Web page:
6
$\begingroup$

Suppose that our data matrix X has a duplicated column, i.e, there is a duplicated feature and the matrix is not full column rank. What happpens?

I guess that we can not find a unique solution because that's the case for the close form in linear regression, but I do not see how to show that intuitively, or even if it is true or not.

$\endgroup$
  • $\begingroup$ In what context? What kinds of model? $\endgroup$ – Ben Reiniger Jan 26 at 18:23
  • $\begingroup$ Linear regression $\endgroup$ – vicase98 Jan 26 at 18:39
  • $\begingroup$ Is this a homework question? $\endgroup$ – mic Jun 14 at 20:26
5
$\begingroup$

In 'Efficient Backprop' by Lecun and others (http://yann.lecun.com/exdb/publis/pdf/lecun-98b.pdf), they explain why correlated variables are bad (§ 4.3 normalizing the inputs).

Duplicated data is a special case of linear dependence, which is a special case of correlation. Say you have duplicated variables $X1 = X2$, so the network output is constant over the weight lines $w_2 = c - w_1$, where c is a constant. It means that the gradient of the error is 0 along those lines : moving along those lines has no effect on the learning. In that sense the solution won't be unique.

It's bad because you could be solving a problem of lesser dimension. Removing one of the input will leave you with a network of lesser dimension.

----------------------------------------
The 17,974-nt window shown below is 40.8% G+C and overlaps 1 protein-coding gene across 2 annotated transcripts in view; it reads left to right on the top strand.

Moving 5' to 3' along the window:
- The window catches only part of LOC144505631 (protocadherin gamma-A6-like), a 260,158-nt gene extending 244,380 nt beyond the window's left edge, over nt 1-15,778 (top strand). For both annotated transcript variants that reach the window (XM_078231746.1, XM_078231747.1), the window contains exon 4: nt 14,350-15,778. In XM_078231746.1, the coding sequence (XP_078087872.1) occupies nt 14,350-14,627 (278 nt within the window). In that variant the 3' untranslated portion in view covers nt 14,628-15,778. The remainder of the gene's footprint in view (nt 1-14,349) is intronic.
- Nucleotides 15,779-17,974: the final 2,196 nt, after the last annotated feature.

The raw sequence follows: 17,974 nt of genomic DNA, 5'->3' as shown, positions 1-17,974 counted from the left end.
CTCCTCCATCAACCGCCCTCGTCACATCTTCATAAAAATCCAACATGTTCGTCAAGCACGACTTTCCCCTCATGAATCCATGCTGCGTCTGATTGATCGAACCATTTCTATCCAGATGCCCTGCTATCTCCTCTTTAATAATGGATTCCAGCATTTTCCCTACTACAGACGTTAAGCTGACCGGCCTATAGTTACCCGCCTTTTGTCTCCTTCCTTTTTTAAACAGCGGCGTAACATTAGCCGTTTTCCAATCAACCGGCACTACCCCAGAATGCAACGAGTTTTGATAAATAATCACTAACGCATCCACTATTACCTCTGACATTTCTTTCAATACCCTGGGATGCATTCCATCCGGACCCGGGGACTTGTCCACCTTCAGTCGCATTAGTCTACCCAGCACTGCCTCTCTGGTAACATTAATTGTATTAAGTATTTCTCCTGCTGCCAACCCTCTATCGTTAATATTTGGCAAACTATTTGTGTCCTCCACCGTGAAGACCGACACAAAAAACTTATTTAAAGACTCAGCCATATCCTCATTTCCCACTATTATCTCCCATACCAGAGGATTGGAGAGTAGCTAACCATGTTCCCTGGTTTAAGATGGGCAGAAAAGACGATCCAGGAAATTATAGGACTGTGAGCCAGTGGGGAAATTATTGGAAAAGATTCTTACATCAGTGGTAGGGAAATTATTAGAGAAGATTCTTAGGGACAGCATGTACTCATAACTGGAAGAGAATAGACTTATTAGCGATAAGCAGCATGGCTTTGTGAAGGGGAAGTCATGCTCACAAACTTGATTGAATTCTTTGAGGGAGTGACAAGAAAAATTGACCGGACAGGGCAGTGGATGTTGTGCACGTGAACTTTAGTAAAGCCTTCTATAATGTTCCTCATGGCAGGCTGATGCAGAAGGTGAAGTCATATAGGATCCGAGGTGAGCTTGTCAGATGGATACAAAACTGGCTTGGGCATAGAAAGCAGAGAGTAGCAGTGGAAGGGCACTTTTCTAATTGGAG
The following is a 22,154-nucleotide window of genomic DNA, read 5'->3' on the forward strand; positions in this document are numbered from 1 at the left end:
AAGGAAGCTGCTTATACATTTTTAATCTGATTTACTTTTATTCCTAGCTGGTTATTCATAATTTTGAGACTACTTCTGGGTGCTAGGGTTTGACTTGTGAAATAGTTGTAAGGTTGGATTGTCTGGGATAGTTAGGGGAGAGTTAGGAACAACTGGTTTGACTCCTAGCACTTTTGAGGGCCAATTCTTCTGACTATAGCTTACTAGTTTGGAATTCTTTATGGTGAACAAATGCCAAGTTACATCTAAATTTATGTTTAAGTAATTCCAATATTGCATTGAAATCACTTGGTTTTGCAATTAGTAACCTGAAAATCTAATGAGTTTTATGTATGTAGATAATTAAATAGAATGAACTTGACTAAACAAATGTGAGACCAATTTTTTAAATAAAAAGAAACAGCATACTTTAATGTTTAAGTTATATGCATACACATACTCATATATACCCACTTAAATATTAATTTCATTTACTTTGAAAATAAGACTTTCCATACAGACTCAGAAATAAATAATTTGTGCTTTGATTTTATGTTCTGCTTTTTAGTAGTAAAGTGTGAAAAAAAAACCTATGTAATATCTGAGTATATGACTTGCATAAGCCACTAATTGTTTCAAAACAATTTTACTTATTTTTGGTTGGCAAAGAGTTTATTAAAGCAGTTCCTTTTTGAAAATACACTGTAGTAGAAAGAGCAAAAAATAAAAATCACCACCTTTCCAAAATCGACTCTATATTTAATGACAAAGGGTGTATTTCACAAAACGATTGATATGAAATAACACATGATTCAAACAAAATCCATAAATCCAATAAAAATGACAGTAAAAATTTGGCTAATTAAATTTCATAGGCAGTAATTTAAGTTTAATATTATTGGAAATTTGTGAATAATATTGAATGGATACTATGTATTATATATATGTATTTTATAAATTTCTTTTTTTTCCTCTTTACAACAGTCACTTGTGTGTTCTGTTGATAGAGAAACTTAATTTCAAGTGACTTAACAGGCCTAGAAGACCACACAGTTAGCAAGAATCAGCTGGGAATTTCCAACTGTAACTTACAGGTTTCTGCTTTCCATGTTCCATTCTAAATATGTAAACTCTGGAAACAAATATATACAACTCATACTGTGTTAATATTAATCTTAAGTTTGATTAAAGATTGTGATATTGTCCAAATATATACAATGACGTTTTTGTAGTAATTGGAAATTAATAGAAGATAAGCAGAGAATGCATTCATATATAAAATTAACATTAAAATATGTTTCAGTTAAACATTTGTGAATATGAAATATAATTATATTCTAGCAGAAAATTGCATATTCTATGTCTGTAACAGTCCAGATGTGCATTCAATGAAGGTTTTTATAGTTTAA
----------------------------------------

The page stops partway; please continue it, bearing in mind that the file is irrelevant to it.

Other than the dimension problem, for simple learner I don't think it will affect the learning process that much. For more complex learning processes (learning rate depending on time / on variables), it might get more complex.

| improve this answer | |
$\endgroup$
0
$\begingroup$

When you duplicate a feature, you may have to decrease the learning rate to avoid oscillation or divergence, even for a simple model like linear regression. If we have a one-dimensional input as X and duplicate the feature there, the gradient will be about twice as large than it would otherwise be, and if our learning rate is, say, 0.05, the new step size may be large enough to prevent gradient descent from converging.

Even if gradient descent does not diverge, training will be slower. See https://towardsdatascience.com/feature-selection-why-how-explained-part-1-c2f638d24cdb, or this answer by Winks (https://stats.stackexchange.com/a/191364/267884):

Gradient Descent works 'best' when the direction of the gradient at each iteration points to the optimal point; that is, you could minimize each $\beta_i$ [a weight that the model learns] separately and get to a good answer. This is possible when the function to optimize is strictly convex. But when inputs are highly correlated, this is no longer the case. Obviously, it is not possible for neural networks since the function is not convex to begin with, but it has effects on reaching the local minimum as well.

| improve this answer | |
$\endgroup$

Your Answer

By clicking “Post Your Answer”, you agree to our terms of service, privacy policy and cookie policy

Not the answer you're looking for? Browse other questions tagged or ask your own question.